Saturday, January 3, 2015

Last Sewing Project for 2014

Last project for 2014 - a lightweight fleece jacket with zip pockets. 

I walk my dogs whenever the weather is accommodating and find that zippered pockets work best for my phone, keys, and dog treats.  Other than having to make a run to the fabric shop for zippers, everything else for this project came from my stash including the pattern and fabric.
 
The pattern is Simplicity #2480, long out of print, but with the basic shape I was looking for. 
I kept it simple with one modification - I put two zippered breast pockets (modification not included in instructions, the picture on the right is altered to see how the profile changed)
 
The pattern called for twill tape to cover the seam attaching the collar.  I used a strip of white interlock knit cut on the length-wise grainline.  It looks nice and it is very soft.

I have a lot of plastic hardware for outdoor clothing in my workshop.  Using a fold-over zipper pull with ponytail elastic makes for a simple, effective pull, easy to grasp with gloves.

Saturday, May 10, 2014

Sewing Machines

The knit tops on the pages in this blog were sewn with the three machines below.

My workhorse machine is a Bernina 440QE.  (I have a Pfaff Creative 2170 as a backup; however, we have never really bonded.  If you happen to be looking for a gently used Pfaff, please contact me.)




Knits wouldn't be near as much fun without a serger. It's definitely not a requirement but it makes knit garment construction go a lot faster.

My Elna 945 has a variety of stitch patterns including a cover hem that I don't use.  The time it takes to change it over is a disincentive and you can achieve almost the same result by serging the edge and hemming with a wide twin needle or with two rows with a single needle using the stretch straight stitch on a conventional machine.



My Babylock Blind Hemmer comes out for bottom straight hems ... for those times when I don't want a topstitched hem.. It does a professional job and although the stitches are not totally invisible, they are less noticeable than what I get when using the blind hem stitch on a conventional machine.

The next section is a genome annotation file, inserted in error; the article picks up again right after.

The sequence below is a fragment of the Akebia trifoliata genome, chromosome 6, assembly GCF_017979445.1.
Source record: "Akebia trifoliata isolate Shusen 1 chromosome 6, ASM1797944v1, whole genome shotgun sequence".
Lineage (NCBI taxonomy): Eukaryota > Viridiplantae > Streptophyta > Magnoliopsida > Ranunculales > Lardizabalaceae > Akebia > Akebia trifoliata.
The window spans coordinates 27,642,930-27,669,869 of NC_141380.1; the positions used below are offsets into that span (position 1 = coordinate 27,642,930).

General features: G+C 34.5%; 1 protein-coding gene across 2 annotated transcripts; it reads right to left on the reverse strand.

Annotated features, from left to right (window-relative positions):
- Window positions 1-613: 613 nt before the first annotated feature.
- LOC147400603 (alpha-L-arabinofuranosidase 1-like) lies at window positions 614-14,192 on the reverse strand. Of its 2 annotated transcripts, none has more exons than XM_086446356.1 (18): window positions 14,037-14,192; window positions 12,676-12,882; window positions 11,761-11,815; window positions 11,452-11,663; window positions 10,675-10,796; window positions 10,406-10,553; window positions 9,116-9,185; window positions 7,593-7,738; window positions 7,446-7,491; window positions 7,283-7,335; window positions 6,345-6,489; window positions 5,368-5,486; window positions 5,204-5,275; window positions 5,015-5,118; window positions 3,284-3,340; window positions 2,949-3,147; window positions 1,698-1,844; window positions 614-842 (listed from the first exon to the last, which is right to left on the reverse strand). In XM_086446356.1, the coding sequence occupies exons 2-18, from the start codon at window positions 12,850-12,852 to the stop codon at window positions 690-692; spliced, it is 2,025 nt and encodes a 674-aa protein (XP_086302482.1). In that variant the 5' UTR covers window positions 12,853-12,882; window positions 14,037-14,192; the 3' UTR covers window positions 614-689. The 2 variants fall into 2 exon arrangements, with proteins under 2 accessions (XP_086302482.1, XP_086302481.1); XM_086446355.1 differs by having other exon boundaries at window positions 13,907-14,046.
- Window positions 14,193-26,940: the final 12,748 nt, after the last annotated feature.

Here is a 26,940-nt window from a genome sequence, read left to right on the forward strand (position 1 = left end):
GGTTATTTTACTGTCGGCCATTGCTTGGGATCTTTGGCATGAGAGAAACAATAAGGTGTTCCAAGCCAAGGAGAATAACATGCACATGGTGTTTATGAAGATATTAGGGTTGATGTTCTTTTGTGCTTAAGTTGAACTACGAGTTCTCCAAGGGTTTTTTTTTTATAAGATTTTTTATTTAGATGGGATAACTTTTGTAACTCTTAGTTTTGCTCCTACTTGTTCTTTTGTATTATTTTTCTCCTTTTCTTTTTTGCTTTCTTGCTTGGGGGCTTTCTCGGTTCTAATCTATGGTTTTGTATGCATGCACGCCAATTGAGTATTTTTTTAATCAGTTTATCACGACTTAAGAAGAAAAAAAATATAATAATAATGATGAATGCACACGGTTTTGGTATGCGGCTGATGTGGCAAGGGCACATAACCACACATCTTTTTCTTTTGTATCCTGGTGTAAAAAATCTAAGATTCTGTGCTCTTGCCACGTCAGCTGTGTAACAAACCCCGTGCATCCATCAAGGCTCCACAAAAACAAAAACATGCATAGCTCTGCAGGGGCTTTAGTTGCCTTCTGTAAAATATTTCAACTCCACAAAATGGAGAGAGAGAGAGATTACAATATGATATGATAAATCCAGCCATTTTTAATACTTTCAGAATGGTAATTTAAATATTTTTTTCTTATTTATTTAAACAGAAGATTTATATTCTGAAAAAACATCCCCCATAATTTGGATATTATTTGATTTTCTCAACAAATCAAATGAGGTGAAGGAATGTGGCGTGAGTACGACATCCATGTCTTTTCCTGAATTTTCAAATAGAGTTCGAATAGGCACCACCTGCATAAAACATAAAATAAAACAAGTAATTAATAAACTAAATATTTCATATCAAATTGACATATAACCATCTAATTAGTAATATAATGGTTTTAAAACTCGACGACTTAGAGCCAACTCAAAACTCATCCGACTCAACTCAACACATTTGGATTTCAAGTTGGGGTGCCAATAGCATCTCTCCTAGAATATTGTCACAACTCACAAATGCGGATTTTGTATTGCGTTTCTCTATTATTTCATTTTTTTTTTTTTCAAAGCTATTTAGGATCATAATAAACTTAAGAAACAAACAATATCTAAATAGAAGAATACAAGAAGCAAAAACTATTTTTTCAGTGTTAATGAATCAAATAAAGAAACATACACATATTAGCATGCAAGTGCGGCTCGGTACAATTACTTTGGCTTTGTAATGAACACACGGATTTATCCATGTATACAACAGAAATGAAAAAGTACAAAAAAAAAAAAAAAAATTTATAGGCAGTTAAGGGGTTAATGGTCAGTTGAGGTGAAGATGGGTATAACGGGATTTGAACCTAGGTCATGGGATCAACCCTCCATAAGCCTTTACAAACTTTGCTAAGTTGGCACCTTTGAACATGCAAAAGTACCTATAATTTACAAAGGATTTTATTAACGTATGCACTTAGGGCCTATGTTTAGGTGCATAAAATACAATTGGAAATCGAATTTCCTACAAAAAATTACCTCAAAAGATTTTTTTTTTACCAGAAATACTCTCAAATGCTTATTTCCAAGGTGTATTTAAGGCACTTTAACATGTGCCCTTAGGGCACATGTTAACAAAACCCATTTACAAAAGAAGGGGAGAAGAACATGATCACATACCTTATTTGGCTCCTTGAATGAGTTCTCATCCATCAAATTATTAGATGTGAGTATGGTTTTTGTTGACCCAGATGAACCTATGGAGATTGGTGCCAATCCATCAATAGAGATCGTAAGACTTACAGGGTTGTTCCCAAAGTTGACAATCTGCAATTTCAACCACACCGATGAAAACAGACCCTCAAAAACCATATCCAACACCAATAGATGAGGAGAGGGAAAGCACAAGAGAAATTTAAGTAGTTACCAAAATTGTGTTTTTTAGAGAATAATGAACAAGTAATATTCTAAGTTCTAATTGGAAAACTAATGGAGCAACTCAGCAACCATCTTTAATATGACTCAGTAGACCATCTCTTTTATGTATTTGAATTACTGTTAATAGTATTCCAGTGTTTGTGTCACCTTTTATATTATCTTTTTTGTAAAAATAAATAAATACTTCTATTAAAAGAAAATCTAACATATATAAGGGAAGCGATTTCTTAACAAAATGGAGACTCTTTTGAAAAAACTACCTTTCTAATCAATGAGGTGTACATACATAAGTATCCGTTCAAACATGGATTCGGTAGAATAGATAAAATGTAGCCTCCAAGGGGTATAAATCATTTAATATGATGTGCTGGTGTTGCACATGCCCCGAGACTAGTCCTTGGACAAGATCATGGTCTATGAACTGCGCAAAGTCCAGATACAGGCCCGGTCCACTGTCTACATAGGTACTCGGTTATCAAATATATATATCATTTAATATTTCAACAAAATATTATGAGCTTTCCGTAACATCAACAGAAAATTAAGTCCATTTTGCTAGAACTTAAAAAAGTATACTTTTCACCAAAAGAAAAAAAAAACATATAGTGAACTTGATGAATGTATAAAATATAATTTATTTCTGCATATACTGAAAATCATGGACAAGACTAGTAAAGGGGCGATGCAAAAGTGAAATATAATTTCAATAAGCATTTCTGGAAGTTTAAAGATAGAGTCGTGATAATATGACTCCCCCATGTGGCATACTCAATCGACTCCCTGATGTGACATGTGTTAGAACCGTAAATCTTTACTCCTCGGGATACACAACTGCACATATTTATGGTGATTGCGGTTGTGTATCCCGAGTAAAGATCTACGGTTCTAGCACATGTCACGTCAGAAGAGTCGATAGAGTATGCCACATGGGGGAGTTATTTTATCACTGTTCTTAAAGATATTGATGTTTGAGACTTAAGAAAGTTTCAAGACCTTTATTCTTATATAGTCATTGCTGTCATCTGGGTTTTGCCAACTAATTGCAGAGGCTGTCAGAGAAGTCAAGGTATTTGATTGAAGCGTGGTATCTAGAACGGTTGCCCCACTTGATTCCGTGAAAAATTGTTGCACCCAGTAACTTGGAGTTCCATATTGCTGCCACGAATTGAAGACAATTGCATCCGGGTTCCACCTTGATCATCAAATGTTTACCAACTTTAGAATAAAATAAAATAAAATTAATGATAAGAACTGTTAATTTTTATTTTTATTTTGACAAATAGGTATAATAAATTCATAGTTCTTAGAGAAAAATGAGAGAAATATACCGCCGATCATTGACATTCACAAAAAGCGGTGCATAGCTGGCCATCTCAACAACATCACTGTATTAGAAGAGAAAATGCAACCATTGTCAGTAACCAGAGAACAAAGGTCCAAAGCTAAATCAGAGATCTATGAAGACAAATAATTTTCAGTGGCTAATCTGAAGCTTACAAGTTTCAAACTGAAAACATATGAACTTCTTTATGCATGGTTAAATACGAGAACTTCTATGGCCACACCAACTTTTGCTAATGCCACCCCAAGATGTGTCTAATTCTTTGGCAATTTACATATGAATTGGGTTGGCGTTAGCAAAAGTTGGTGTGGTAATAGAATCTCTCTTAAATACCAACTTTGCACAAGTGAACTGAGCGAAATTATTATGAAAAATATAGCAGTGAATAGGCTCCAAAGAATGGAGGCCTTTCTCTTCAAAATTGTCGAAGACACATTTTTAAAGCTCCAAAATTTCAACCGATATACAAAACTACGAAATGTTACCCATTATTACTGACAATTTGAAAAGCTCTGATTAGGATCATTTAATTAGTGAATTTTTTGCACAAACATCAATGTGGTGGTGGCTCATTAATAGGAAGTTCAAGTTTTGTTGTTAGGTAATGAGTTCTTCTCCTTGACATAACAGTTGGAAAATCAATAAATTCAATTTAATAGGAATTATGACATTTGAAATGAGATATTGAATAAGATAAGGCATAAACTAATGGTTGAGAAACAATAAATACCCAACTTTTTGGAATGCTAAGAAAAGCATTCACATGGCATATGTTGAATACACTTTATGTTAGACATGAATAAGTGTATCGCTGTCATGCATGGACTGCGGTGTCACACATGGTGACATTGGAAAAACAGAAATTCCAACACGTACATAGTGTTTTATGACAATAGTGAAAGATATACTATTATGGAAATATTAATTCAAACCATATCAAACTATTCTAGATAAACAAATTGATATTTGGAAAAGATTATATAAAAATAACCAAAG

Friday, January 11, 2013

Making Simplicity 7182

Simple Top Using Simplicity Pattern #7182
There are only two patterns pieces. There are no bindings or facings. The neckline, armholes, and hem are all turned up and hemmed.  I used my serger to finish the rough edges before hemming.
 The front and back are both cut on the fold.  The knit I am using is 60" wide so I refolded it with the selvage in the center leaving two folded edges for each pattern piece

This design has very wide shoulder seams. To keep it from stretching later and breaking the stitches I used narrow strips of the knit cut on the lengthwise grain (least stretchy) in place of stay tape.


Before making the first stitch on the garment, I stitched a test piece to check the stitches to be sure they would not pop when stretched and that there are no needle cuts.



If you pull the seam open and see tiny cuts in the fabric you need to change your needle.  Use a needle designed for knits in a size appropriate for your project.




OK - it's all sewn together - two side seams, two shoulder seams (with stay strips), and serged around the edges that will be hemmed. The neckline and armnole edges were turned under 1/2" and stitched down using a long stretch stitch, the bottom was turned up a little more to make a wider hem. If you haven't worked with knits much you might be tempted to throw in the towel at this point because it's likely the neckline will not look nice at all. Don't worry about the appearance at this point - a little steam and pressure will work magic.
I like using a medium length stretch stitch to hem knits when the stitching will be visible. Sometimes I will widen the stitch width to just barely enough to be noticeable to provide an extra measure of protection against popped stitches - you never know when a child will tug on your shirttail...

Cap sleeve edge was turned up to form a half inch hem
Press the hems.
Use the curves and surfaces of an ironing board for what they were designed for - pin block to the ironing board.  Use a pressing cloth and a lot of steam, applying downward pressure, press the hems.
The finished neckline, after pressing is smooth and flat. I pinned it to the ironing board cover as I pressed it and allowed it to cool.  Kind of like blocking a knit project.
Bottom hem is smooth and flat.
Finish up by pressing the side seams and shoulder seams
I probably should have stopped after pressing the side and shoulder seams but decided to go back and add a second row of topstitching to the hemmed edges
Finished bottom hem.  This is when I discovered that my top and bottom thread on my  sewing machine were different shades of red.  The first row of topstitching was done from the wrong side, and the top row from the right side.